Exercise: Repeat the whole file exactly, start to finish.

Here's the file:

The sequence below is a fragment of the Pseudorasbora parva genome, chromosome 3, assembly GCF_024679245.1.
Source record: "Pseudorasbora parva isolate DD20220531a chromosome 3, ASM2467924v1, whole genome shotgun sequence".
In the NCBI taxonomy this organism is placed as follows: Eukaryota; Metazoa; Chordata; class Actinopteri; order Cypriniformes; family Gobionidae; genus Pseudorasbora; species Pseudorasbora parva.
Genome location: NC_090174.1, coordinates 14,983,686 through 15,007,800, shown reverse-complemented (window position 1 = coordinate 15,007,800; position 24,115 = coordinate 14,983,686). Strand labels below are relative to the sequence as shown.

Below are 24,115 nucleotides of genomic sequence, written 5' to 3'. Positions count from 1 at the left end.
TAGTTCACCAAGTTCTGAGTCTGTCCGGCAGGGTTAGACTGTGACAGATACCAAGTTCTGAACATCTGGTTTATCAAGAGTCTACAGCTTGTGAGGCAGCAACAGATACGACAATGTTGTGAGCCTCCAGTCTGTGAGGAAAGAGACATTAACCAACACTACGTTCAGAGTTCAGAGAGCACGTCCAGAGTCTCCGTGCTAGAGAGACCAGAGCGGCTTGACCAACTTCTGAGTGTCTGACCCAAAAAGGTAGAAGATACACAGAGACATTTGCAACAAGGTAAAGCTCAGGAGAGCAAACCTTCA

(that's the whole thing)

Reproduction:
The sequence below is a fragment of the Pseudorasbora parva genome, chromosome 3, assembly GCF_024679245.1.
Source record: "Pseudorasbora parva isolate DD20220531a chromosome 3, ASM2467924v1, whole genome shotgun sequence".
In the NCBI taxonomy this organism is placed as follows: Eukaryota; Metazoa; Chordata; class Actinopteri; order Cypriniformes; family Gobionidae; genus Pseudorasbora; species Pseudorasbora parva.
Genome location: NC_090174.1, coordinates 14,983,686 through 15,007,800, shown reverse-complemented (window position 1 = coordinate 15,007,800; position 24,115 = coordinate 14,983,686). Strand labels below are relative to the sequence as shown.

Below are 24,115 nucleotides of genomic sequence, written 5' to 3'. Positions count from 1 at the left end.
TAGTTCACCAAGTTCTGAGTCTGTCCGGCAGGGTTAGACTGTGACAGATACCAAGTTCTGAACATCTGGTTTATCAAGAGTCTACAGCTTGTGAGGCAGCAACAGATACGACAATGTTGTGAGCCTCCAGTCTGTGAGGAAAGAGACATTAACCAACACTACGTTCAGAGTTCAGAGAGCACGTCCAGAGTCTCCGTGCTAGAGAGACCAGAGCGGCTTGACCAACTTCTGAGTGTCTGACCCAAAAAGGTAGAAGATACACAGAGACATTTGCAACAAGGTAAAGCTCAGGAGAGCAAACCTTCA